tararua

Tararua Mountain Race 2019

http://www.tmr.org.nz/

Results:

  • 1 Chris Swallow 5.07.45,
  • 2 Sam Hansby
  • 3 Martin McRudden
  • 1 Hannah Lund 6.35.40
  • 2 Kate Jenkins
  • 3 Lyn Clark

One of the classics of the New Zealand calendar, the TMR is a fantastic community-run event. It crosses the rugged Tararua range just north of Wellington. The route is a point to point – the mighty Southern Crossing. It’s a multi-day walk or a long run, with a decent tussocky exposed section above 1,200m. A couple of years ago we had a strong northerly wind and hail in our eyeballs, so there was much to look forward to. Fortunately we had a better day this time, but lots of rain in the run-up made sure the track was suitably rutted and slippery.

Tararua Mountain Race 36km / 2,300m

With some runners taking over ten hours, the start is staggered in half hour waves. So the first challenge is trading off an extra hour in bed with the need to keep up with a later but faster starting group, unless you want to be running on your own. The first half of the race is a seemingly endless slog up the wooded, infamous and interminable Marchant Ridge. With wet slippery tree roots and seas of bog, Marchant is the place people will go to get water when global warming turns the rest of New Zealand into a barren desert. For an added bonus you get climbs with a compacted clay surface and a thin film of grease. Great in a pan with sausages but not much use on a mountain run.

Alex Jones Men Vet Winner

I set off with ten or so others in the second to last wave aiming to avoid being caught by the fastest pack starting 30 min later and if possible keep the vet trophy from last year. As the rain stopped and the mist lifted I held on to the leading pair in my wave, feeling good. Target one was Alpha Hut, about 17km in and the first checkpoint. As well as the comfort of water, friendly marshals and sweets of a colour unknown to science, getting to Alpha means the end of Marchant. By that point I was suffering. Physically and mentally I couldn’t seem to get into race mode. Martin McCrudden and Joe Fowler had long since disappeared by the time I got there.

Breaking the bushline after the hut brought the fabulous views I’d missed in the last two years. The sort that make you want to sit down with a cup of tea and a cake. It was also clear that while the weather was good, the track was bad. Maybe it was a mild winter, maybe rain in the week, or maybe the marshals going over with several tonnes of fertiliser and a digger, but the 8k over peaks, saddles, ridges and tarns was thick with vegetation and potholes. Low on energy, I had to resort to scoffing a chewy fruity minty mass of Soreen and Kendal mint cake. It’s probably a good mix for putting in bathroom tiles but when I eventually got it down it worked wonders. By this time I was overtaking earlier starters and by the time I was over the peaks of Atkinson and the Beehives I was feeling a lot stronger.

Arriving at the misty 1,529m summit of Mount Hector was a high point. “It’s about a k to the hut…all downhill from here…” I was told by the stalwart marshals, who’d no doubt gone in the night before and had many cold hours both behind and ahead of them. What they actually meant was “about a mile over gnarly rock and tussock, and mostly downhill apart from Field Peak and Hut Mound and that funny bit round Dennan that doesn’t really look bad on the map but is definitely a climb…” Anyway, by this point I was running better, and chapeau to anyone who sits on a windy hill to make the TMR happen.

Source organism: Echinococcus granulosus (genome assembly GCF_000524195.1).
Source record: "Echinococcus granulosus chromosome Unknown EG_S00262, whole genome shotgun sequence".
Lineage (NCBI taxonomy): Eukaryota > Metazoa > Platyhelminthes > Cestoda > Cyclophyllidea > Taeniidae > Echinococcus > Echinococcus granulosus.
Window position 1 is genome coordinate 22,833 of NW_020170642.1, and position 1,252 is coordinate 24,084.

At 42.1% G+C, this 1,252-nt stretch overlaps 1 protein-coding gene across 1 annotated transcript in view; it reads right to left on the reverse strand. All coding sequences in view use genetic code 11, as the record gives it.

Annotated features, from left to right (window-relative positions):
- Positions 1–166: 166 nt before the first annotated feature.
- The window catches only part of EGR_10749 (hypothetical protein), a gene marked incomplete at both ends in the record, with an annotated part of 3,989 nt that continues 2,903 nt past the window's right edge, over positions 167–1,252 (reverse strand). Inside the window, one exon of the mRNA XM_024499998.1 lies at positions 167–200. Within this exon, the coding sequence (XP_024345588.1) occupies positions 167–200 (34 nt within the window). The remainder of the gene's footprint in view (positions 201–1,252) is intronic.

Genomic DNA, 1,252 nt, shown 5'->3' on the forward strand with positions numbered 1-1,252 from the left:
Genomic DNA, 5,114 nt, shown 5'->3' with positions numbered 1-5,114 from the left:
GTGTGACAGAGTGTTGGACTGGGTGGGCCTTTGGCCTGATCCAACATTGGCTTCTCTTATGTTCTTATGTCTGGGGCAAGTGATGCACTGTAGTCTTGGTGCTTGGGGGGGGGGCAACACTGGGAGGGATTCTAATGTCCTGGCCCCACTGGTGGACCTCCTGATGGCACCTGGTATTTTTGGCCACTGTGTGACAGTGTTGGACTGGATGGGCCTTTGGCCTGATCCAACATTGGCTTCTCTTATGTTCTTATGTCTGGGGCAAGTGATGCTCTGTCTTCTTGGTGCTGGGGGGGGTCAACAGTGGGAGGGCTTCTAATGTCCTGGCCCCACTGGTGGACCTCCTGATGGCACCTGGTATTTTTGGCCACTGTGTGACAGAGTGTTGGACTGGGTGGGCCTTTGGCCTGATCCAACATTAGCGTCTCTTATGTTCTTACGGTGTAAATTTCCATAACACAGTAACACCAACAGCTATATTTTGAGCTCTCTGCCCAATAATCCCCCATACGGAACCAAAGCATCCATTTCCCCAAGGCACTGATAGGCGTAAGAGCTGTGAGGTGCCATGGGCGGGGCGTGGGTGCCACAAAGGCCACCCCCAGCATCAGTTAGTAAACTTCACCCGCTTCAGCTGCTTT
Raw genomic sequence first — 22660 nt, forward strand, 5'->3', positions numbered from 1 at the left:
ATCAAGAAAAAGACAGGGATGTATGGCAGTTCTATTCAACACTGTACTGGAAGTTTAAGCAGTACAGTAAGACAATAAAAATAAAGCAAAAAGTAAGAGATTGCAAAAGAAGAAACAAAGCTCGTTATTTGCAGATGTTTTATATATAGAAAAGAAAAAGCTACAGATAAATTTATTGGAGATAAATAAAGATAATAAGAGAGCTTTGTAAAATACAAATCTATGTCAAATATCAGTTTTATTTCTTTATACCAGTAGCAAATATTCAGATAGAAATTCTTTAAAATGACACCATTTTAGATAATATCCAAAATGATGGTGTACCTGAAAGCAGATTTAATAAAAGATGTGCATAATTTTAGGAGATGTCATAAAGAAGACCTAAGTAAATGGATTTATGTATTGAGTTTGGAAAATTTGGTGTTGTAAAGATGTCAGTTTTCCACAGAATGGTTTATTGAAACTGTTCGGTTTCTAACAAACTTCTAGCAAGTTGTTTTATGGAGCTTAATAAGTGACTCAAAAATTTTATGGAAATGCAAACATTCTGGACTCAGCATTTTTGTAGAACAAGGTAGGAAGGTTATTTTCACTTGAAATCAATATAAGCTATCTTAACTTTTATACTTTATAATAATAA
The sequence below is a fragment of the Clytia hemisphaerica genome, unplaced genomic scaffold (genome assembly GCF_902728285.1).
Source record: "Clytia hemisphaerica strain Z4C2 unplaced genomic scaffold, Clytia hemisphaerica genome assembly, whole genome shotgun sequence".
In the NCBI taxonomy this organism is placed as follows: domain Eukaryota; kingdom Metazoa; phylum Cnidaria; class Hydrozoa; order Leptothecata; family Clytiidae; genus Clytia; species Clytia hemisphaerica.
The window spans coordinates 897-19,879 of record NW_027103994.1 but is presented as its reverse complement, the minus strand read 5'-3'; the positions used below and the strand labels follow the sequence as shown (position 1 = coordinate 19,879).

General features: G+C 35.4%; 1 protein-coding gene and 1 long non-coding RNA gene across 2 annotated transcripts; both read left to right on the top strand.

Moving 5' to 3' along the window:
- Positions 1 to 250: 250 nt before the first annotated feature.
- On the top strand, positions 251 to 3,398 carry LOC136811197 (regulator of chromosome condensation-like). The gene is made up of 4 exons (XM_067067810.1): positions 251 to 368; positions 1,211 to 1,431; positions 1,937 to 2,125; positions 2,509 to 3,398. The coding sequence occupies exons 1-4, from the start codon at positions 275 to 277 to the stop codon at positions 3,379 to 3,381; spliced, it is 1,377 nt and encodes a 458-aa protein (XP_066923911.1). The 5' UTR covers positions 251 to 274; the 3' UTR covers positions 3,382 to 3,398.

Kime Hut was the next checkpoint. Again, lots of helpful marshals, including Chris Martin, who spends as much time devising names for races like the Aorangi Undulator, Mukamuka Munter as he does organising them. At Kime I finally spied the chance to bag a race position, but was also expecting to see Chris Swallow breeze past at any moment with the race leaders. Detaching the last residue of Soreen from my teeth I managed to stay ahead over the 11km / 1,250m descent to the finish at Otaki Forks and the waiting barbecue. It was a long way for a sausage, but a top day out on the hills and 

Alex Jones 6th 5.33.53 (1st V40)

Martin Mcruddin 3rd Mens

I entered the TMR because I think I’m getting addicted to mountain running and love the Tararua’s, I also ran as a team last year and had to see what I could do myself.

If I could do race day differently I would had like to of started With the Legendary Chris Swallow and strong Sam Hansby.. But hey, there is always next year!

My go to fuels, I think water doesn’t do it for me, I’ve got to have electrolyte but not too fussed on brand, food, I’m still searching for what is palatable, I find the tom and lukes snack balls go down well and bumperbars seem to as well. Bread is no good, don’t have much experience with gels

The thing I enjoy most about the TMR has got to be the descent from Field. Usually the tops rank highly, but the overgrowth this year had me tripping over myself

My least favourite part of the TMR has got to be the section not far after Kime hut, descending a really rough section with a lot of rock sticking up above the surface, the extra leg lift and tuck to avoid falling really brought the cramp on.

My advice to a first time TMR competitor would have to be make yourself familiar with Marchant ridge and do at least one trip to Hector from Otaki if they haven’t. If it’s advice on race day would be to make the most of the gentle sections as they are few and far between, that advise is not to slack off, more quite the opposite.

Hanah Lund first woman

Is there anything you would like to say to the event organiser?